Sachs's office window was streaked with rain. He had spent nearly two hours answering my questions, and they were starting to irritate him. It had been a long day. For a few moments, we sat in silence. Then he said: "I believe in the contingency of life."
There was no economy to speak of in Dertu. Here and there the nomadic herdsmen passing through would trade or sell livestock, and a modest business was established to sell camel's milk; otherwise, the only economic activities were gun running and cattle raiding.
At the start of the new millennium, world leaders promised to cut by half the proportion of people without decent sanitation, and to reduce child mortality by two thirds, all by 2015. We're determined to help the world keep its promises.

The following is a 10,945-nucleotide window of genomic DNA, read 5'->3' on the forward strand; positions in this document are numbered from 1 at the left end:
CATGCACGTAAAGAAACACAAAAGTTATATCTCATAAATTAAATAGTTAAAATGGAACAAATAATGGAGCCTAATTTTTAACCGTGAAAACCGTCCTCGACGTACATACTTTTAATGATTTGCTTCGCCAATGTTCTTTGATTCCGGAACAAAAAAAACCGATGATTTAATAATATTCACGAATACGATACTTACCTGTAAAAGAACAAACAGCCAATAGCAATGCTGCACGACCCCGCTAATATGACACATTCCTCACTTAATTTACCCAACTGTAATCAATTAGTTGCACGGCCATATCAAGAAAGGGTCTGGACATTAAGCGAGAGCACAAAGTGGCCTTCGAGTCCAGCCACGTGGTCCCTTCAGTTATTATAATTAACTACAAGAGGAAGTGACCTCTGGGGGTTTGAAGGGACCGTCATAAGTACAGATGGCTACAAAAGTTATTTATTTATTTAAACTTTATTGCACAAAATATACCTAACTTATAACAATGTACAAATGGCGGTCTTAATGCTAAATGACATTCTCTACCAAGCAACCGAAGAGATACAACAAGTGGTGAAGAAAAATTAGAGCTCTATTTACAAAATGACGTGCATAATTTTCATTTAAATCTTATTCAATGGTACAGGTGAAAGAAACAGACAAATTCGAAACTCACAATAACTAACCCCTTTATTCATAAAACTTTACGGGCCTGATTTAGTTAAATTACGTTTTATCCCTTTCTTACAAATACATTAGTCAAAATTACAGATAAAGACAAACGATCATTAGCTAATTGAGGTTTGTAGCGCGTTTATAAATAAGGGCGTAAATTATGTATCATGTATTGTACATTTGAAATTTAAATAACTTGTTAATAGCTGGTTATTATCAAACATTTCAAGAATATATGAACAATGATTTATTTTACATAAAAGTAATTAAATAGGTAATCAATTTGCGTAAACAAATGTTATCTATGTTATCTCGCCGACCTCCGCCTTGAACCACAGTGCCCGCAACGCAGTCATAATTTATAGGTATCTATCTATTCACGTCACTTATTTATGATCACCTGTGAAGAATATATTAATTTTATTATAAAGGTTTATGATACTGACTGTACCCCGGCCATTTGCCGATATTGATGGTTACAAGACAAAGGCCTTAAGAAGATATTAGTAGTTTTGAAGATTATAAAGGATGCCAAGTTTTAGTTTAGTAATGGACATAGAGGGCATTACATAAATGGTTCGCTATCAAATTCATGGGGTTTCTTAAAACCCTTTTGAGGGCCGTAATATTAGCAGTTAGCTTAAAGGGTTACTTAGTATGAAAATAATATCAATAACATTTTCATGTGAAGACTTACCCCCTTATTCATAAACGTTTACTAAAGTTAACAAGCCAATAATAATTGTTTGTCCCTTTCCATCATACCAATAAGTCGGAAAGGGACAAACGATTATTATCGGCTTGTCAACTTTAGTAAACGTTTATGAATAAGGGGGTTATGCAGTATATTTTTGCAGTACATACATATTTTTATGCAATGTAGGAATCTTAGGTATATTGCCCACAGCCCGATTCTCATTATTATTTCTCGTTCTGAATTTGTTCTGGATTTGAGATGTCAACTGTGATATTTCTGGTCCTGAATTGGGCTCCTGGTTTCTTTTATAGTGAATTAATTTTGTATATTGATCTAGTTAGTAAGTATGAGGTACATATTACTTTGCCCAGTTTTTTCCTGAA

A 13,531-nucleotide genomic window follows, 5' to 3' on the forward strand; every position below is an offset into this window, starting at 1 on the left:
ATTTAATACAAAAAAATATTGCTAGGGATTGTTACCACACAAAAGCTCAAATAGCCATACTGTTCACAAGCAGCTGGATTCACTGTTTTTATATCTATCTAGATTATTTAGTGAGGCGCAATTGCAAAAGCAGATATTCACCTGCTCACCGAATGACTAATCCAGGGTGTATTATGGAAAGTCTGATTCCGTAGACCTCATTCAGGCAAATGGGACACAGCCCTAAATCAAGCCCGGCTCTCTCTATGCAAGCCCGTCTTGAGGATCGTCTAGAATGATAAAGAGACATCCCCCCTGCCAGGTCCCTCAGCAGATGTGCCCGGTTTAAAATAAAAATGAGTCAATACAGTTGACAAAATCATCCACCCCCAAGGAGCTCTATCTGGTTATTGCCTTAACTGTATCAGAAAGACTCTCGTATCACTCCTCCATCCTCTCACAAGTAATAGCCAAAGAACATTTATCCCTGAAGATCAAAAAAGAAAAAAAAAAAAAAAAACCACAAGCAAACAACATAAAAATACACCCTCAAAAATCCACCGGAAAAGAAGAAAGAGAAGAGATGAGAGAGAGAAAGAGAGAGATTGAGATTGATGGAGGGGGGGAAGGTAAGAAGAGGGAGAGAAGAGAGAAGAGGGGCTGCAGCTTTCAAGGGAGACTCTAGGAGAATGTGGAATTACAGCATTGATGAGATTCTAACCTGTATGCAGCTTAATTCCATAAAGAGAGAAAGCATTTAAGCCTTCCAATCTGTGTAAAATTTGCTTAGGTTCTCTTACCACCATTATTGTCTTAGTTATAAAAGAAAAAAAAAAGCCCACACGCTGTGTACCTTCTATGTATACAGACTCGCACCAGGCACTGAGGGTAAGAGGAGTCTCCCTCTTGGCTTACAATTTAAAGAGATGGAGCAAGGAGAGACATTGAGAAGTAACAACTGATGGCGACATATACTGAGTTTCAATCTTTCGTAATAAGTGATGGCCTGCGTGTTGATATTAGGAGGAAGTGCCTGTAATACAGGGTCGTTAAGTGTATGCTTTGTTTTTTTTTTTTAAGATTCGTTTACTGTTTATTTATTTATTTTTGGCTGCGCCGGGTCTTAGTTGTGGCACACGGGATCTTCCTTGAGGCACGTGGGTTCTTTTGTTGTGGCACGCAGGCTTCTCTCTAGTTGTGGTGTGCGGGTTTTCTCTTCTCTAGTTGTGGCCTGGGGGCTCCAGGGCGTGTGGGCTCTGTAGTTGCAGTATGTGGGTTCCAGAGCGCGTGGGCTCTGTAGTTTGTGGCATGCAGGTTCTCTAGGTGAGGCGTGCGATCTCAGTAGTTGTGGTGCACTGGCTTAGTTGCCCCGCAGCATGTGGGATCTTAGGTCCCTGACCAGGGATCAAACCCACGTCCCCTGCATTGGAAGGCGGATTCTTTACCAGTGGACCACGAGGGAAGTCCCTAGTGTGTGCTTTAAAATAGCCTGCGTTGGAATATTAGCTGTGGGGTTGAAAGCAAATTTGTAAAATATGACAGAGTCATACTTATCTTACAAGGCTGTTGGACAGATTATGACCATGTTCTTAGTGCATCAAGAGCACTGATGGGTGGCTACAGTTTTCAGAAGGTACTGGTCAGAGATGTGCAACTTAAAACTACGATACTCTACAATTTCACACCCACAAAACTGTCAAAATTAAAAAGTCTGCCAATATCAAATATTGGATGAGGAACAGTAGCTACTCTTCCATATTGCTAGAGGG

Approximately one out of every eight children in sub-Saharan Africa dies before his or her fifth birthday from preventable and treatable causes. These deaths are preventable through the deployment of health systems of the kind being pioneered in the Millennium Villages.
It's hard for those of us who work day in and day out, on the ground to fight poverty to see such flippancy and carelessness in the media. This is especially true in this case, where the facts are so easy to ascertain.
In Rwanda and across Africa, the Millennium Villages project has demonstrated that food scarcity can be all but vanquished if the required resource management, investment and political will are available.